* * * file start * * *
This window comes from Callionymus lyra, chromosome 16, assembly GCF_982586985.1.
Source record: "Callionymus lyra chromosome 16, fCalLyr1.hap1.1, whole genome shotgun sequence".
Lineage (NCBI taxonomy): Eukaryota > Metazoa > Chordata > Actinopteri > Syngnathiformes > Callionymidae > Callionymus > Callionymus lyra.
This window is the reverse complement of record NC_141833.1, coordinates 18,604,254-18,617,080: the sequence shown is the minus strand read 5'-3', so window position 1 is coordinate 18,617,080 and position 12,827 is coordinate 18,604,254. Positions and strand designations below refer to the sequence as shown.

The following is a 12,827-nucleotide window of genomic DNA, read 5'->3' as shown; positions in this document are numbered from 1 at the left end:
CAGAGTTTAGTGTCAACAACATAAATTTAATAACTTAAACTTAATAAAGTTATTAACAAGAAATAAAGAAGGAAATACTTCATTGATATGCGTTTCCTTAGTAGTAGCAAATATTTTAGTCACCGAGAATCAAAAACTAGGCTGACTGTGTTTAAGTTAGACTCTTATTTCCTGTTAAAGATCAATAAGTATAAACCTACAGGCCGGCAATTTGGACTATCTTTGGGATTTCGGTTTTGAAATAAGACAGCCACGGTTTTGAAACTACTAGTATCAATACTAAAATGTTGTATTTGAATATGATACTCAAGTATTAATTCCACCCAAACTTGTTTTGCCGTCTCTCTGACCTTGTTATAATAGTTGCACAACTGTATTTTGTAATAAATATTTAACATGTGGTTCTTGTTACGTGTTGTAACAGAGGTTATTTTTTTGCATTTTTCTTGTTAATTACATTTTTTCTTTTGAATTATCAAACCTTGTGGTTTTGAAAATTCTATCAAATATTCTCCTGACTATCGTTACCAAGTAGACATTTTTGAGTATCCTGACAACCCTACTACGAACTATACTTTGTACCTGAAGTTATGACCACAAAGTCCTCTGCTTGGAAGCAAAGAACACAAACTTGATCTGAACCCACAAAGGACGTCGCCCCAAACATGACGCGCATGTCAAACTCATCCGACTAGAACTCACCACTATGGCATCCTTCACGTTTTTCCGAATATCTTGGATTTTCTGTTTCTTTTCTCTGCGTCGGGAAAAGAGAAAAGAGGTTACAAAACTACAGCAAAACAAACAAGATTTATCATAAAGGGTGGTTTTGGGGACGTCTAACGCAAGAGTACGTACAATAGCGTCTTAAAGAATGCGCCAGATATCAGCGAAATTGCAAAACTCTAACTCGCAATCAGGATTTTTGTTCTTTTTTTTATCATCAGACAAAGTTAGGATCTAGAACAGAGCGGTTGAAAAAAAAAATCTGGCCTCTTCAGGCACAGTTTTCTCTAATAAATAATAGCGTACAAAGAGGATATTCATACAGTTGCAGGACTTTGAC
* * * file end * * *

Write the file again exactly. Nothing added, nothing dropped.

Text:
This window comes from Callionymus lyra, chromosome 16, assembly GCF_982586985.1.
Source record: "Callionymus lyra chromosome 16, fCalLyr1.hap1.1, whole genome shotgun sequence".
Lineage (NCBI taxonomy): Eukaryota > Metazoa > Chordata > Actinopteri > Syngnathiformes > Callionymidae > Callionymus > Callionymus lyra.
This window is the reverse complement of record NC_141833.1, coordinates 18,604,254-18,617,080: the sequence shown is the minus strand read 5'-3', so window position 1 is coordinate 18,617,080 and position 12,827 is coordinate 18,604,254. Positions and strand designations below refer to the sequence as shown.

The following is a 12,827-nucleotide window of genomic DNA, read 5'->3' as shown; positions in this document are numbered from 1 at the left end:
CAGAGTTTAGTGTCAACAACATAAATTTAATAACTTAAACTTAATAAAGTTATTAACAAGAAATAAAGAAGGAAATACTTCATTGATATGCGTTTCCTTAGTAGTAGCAAATATTTTAGTCACCGAGAATCAAAAACTAGGCTGACTGTGTTTAAGTTAGACTCTTATTTCCTGTTAAAGATCAATAAGTATAAACCTACAGGCCGGCAATTTGGACTATCTTTGGGATTTCGGTTTTGAAATAAGACAGCCACGGTTTTGAAACTACTAGTATCAATACTAAAATGTTGTATTTGAATATGATACTCAAGTATTAATTCCACCCAAACTTGTTTTGCCGTCTCTCTGACCTTGTTATAATAGTTGCACAACTGTATTTTGTAATAAATATTTAACATGTGGTTCTTGTTACGTGTTGTAACAGAGGTTATTTTTTTGCATTTTTCTTGTTAATTACATTTTTTCTTTTGAATTATCAAACCTTGTGGTTTTGAAAATTCTATCAAATATTCTCCTGACTATCGTTACCAAGTAGACATTTTTGAGTATCCTGACAACCCTACTACGAACTATACTTTGTACCTGAAGTTATGACCACAAAGTCCTCTGCTTGGAAGCAAAGAACACAAACTTGATCTGAACCCACAAAGGACGTCGCCCCAAACATGACGCGCATGTCAAACTCATCCGACTAGAACTCACCACTATGGCATCCTTCACGTTTTTCCGAATATCTTGGATTTTCTGTTTCTTTTCTCTGCGTCGGGAAAAGAGAAAAGAGGTTACAAAACTACAGCAAAACAAACAAGATTTATCATAAAGGGTGGTTTTGGGGACGTCTAACGCAAGAGTACGTACAATAGCGTCTTAAAGAATGCGCCAGATATCAGCGAAATTGCAAAACTCTAACTCGCAATCAGGATTTTTGTTCTTTTTTTTATCATCAGACAAAGTTAGGATCTAGAACAGAGCGGTTGAAAAAAAAAATCTGGCCTCTTCAGGCACAGTTTTCTCTAATAAATAATAGCGTACAAAGAGGATATTCATACAGTTGCAGGACTTTGAC